Smile of before treatment. Smile of after treatment.

Patients that are prone to generalized interproximal anterior bone loss are an esthetic dilemma that plagues many restorative dentists. Treatment of these patients often results in extremely rectangular looking teeth since the periodontium is most likely flat.

The patient in the picture above is an example of a very flat periodontium and the teeth have been restored to close the open gingival embrasures that existed. Luckily, she stated from the beginning of treatment that she was willing to do anything that would produce the most ideal results possible.

The goals for her treatment are to end up with normal length contacts across the anterior teeth. For the centrals this means the tip of the papilla should be 5-6mm from the incisal edge, currently hers are 7.5mm.

In addition the papilla height between the centrals should be 4.5-5mm, measured from the gingival margin to tip of papilla, hers is currently 2.5mm. And finally the overall length of the centrals should end up 10.5-11mm, currently hers are 10mm.

Using orthodontic extrusion followed by facial crown lengthening is really the only way to achieve the most esthetic result in these types of patients, and this was the treatment plan from start to finish:

Step 1: Determine why the periodontium is flat. Some patients simply have an excess of facial gingiva that results in the appearance of a flat periodontium, so the treatment plan starts with an assessment of her existing soft tissue to bone relationship. This patient was anesthetized so I could evaluate this relationship, after sounding to bone on the facial and interproximal, her gingiva to bone relationship is perfectly normal. The facial gingiva is 3mm above bone and the interproximal papilla 4.5mm above bone. This means the appearance of the periodontium is due to an extremely flat bony profile, which is why the contact length in the restorations is excessive.

Step 2: Start treatment planning. Once I determined that flat bone was the challenge, I created a treatment plan based on the desired position of three fundamental things: the incisal edges, gingival margins and the papilla.

  • Incisal edge: Her incisal edge was appropriate when her lip was at rest. In addition looking at the buccal cusps of the posterior teeth, shortening her anterior teeth incisally would have created a reverse smile line.
  • Gingival margins: Her width to length ratio was at 95 percent - essentially “square teeth.” I wanted to get her ratio down to 77-80 percent to achieve attractive looking central incisors. However, since she is a smaller woman with a high smile line, the length of the centrals was a huge concern. An average central incisor is 10.5 – 11mm long; the challenge in this patient is that in order to get to 77 percent with the existing incisal edge position her centrals would end up being around 13mm long. My goal was to make the length of the teeth 11mm while giving the illusion of being narrower.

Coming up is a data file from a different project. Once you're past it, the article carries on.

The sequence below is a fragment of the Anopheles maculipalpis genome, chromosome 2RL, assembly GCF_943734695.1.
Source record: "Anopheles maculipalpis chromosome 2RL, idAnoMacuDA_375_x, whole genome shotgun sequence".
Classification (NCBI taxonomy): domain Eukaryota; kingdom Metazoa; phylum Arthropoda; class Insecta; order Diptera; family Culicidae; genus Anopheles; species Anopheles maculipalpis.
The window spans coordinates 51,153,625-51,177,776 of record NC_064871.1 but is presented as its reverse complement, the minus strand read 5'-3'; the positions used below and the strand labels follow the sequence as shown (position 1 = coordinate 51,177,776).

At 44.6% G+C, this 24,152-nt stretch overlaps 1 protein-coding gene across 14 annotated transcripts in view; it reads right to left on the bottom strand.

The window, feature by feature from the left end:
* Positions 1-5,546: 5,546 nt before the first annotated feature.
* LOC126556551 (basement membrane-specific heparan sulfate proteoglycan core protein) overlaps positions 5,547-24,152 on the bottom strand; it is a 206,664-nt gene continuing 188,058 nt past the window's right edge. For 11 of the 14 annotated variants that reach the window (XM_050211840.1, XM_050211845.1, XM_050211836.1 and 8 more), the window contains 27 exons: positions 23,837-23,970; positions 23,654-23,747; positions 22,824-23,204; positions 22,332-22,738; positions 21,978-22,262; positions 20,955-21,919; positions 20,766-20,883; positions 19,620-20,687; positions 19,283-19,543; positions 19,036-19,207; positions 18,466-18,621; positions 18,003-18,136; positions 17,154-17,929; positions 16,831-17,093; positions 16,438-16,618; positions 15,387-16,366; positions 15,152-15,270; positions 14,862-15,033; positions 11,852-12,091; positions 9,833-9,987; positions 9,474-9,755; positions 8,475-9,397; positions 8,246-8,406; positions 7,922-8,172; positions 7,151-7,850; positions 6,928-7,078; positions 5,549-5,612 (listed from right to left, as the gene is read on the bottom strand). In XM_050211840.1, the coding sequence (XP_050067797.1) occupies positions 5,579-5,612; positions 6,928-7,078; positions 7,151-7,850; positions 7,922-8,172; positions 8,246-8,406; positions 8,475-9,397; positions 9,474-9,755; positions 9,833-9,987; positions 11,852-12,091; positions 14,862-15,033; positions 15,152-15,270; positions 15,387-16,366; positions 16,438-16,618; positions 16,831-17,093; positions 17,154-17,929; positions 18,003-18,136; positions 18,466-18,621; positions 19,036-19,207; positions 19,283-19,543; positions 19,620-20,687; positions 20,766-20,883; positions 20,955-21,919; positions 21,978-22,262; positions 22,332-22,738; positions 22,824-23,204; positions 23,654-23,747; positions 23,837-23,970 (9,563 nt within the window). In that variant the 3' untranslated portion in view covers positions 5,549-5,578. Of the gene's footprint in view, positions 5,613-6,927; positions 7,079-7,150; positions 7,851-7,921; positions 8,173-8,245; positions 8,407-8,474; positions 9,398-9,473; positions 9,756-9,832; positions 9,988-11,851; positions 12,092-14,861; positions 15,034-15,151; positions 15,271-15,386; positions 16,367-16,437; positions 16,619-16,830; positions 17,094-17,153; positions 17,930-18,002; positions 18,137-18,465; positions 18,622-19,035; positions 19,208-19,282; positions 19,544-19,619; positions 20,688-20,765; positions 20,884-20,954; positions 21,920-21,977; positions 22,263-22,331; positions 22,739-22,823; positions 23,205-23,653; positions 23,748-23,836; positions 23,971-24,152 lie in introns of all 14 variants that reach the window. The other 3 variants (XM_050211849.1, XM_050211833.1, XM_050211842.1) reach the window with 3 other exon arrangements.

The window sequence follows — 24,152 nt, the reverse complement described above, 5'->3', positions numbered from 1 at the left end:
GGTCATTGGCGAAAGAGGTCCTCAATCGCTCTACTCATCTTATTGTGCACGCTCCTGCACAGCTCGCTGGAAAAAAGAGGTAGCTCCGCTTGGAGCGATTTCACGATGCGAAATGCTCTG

• Papilla: In an ideal world, I wanted the papilla to end up halfway between the gingiva and incisal edge. In her case, it's about 7.5mm from the incisal edge to the tip of the papilla with a 3.5mm papilla height. My target for her was to use orthodontic eruption to move the papilla 2 – 2.5mm more coronally. By shortening the incisal edges as the teeth are erupted the contact length can be shortened to 5-5.5mm.

Step 3: Prep/Orthodontic extrusion. This particular patient had metal ceramic crowns on her teeth that needed to be removed and replaced with temporaries before sending her to the orthodontist. The prep length was reduced to 3mm in to prevent them from being exposed as the incisal edges of the temporaries are shortened during the extrusion. I then bonded the temporaries with resin cement in place to keep them from coming loose during the orthodontics. The orthodontist then slowly extruded the teeth .5mm per month to insure the bone and gingiva followed. By the end of six months the papilla had been moved coronally 2.5mm. The final distance from central incisal edge to the papilla was 5mm.

Step 4: Facial only gingival surgery. At this point, the tooth measured 7mm and I adjusted the length to our pre-planned goal of 11mm. The beautiful thing about extrusion is that as the teeth come down, they bring the bone and attached gingiva with them. I performed a simple gingivectomy and prepped to that gingival position and placed new temporaries. She was then sent to a periodontist who reflected a facial flap and adjusted the facial bone levels to establish the desired final crown length.

Step 5: Final restoration. After the surgery, and 12 weeks of healing she came back for a simple final impression and the final restorations. We were both very happy with the final result. I also think procedures like this one show you the endless possibilities of what the combination of orthodontics and periodontal surgery can do for patients with a flat periodontium.


Commenter's Profile Image Martin Zone
November 8th, 2012
I don't understand the need for the extrusion. A facial only crown lengthening would have gotten the same result. The overbite, as measured from the amount of display of the lower anteriors, looks the same before and after. What good was the extrusion if the only difference between before and after is the height of the gingiva?